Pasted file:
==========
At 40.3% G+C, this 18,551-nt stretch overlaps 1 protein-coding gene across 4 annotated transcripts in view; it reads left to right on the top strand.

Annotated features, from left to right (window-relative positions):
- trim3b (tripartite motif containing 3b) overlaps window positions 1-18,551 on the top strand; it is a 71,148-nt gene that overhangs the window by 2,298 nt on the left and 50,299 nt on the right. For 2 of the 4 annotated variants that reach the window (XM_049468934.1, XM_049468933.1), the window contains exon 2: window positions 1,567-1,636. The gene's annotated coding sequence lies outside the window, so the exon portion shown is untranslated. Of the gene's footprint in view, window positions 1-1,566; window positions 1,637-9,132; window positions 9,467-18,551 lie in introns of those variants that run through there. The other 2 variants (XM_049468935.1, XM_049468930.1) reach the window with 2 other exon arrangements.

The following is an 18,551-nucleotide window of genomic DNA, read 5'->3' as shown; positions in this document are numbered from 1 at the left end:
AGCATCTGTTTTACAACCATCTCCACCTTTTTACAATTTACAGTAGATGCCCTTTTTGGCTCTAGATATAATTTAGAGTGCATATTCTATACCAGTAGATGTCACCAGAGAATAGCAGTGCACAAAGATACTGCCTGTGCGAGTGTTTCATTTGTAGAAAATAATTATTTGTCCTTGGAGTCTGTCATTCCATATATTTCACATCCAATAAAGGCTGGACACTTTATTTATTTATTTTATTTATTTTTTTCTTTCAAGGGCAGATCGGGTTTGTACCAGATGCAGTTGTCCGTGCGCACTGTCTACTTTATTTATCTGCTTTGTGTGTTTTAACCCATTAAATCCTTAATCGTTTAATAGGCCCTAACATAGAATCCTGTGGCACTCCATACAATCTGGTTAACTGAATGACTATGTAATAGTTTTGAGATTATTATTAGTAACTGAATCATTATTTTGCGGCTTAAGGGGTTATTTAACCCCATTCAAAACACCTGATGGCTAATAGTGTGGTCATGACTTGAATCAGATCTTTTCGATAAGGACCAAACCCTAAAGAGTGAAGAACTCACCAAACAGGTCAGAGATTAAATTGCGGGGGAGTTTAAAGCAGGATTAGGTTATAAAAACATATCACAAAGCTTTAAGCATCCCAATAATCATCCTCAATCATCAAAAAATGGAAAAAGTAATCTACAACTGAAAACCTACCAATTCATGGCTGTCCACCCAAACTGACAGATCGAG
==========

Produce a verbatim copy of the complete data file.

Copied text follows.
At 40.3% G+C, this 18,551-nt stretch overlaps 1 protein-coding gene across 4 annotated transcripts in view; it reads left to right on the top strand.

Annotated features, from left to right (window-relative positions):
- trim3b (tripartite motif containing 3b) overlaps window positions 1-18,551 on the top strand; it is a 71,148-nt gene that overhangs the window by 2,298 nt on the left and 50,299 nt on the right. For 2 of the 4 annotated variants that reach the window (XM_049468934.1, XM_049468933.1), the window contains exon 2: window positions 1,567-1,636. The gene's annotated coding sequence lies outside the window, so the exon portion shown is untranslated. Of the gene's footprint in view, window positions 1-1,566; window positions 1,637-9,132; window positions 9,467-18,551 lie in introns of those variants that run through there. The other 2 variants (XM_049468935.1, XM_049468930.1) reach the window with 2 other exon arrangements.

The following is an 18,551-nucleotide window of genomic DNA, read 5'->3' as shown; positions in this document are numbered from 1 at the left end:
AGCATCTGTTTTACAACCATCTCCACCTTTTTACAATTTACAGTAGATGCCCTTTTTGGCTCTAGATATAATTTAGAGTGCATATTCTATACCAGTAGATGTCACCAGAGAATAGCAGTGCACAAAGATACTGCCTGTGCGAGTGTTTCATTTGTAGAAAATAATTATTTGTCCTTGGAGTCTGTCATTCCATATATTTCACATCCAATAAAGGCTGGACACTTTATTTATTTATTTTATTTATTTTTTTCTTTCAAGGGCAGATCGGGTTTGTACCAGATGCAGTTGTCCGTGCGCACTGTCTACTTTATTTATCTGCTTTGTGTGTTTTAACCCATTAAATCCTTAATCGTTTAATAGGCCCTAACATAGAATCCTGTGGCACTCCATACAATCTGGTTAACTGAATGACTATGTAATAGTTTTGAGATTATTATTAGTAACTGAATCATTATTTTGCGGCTTAAGGGGTTATTTAACCCCATTCAAAACACCTGATGGCTAATAGTGTGGTCATGACTTGAATCAGATCTTTTCGATAAGGACCAAACCCTAAAGAGTGAAGAACTCACCAAACAGGTCAGAGATTAAATTGCGGGGGAGTTTAAAGCAGGATTAGGTTATAAAAACATATCACAAAGCTTTAAGCATCCCAATAATCATCCTCAATCATCAAAAAATGGAAAAAGTAATCTACAACTGAAAACCTACCAATTCATGGCTGTCCACCCAAACTGACAGATCGAG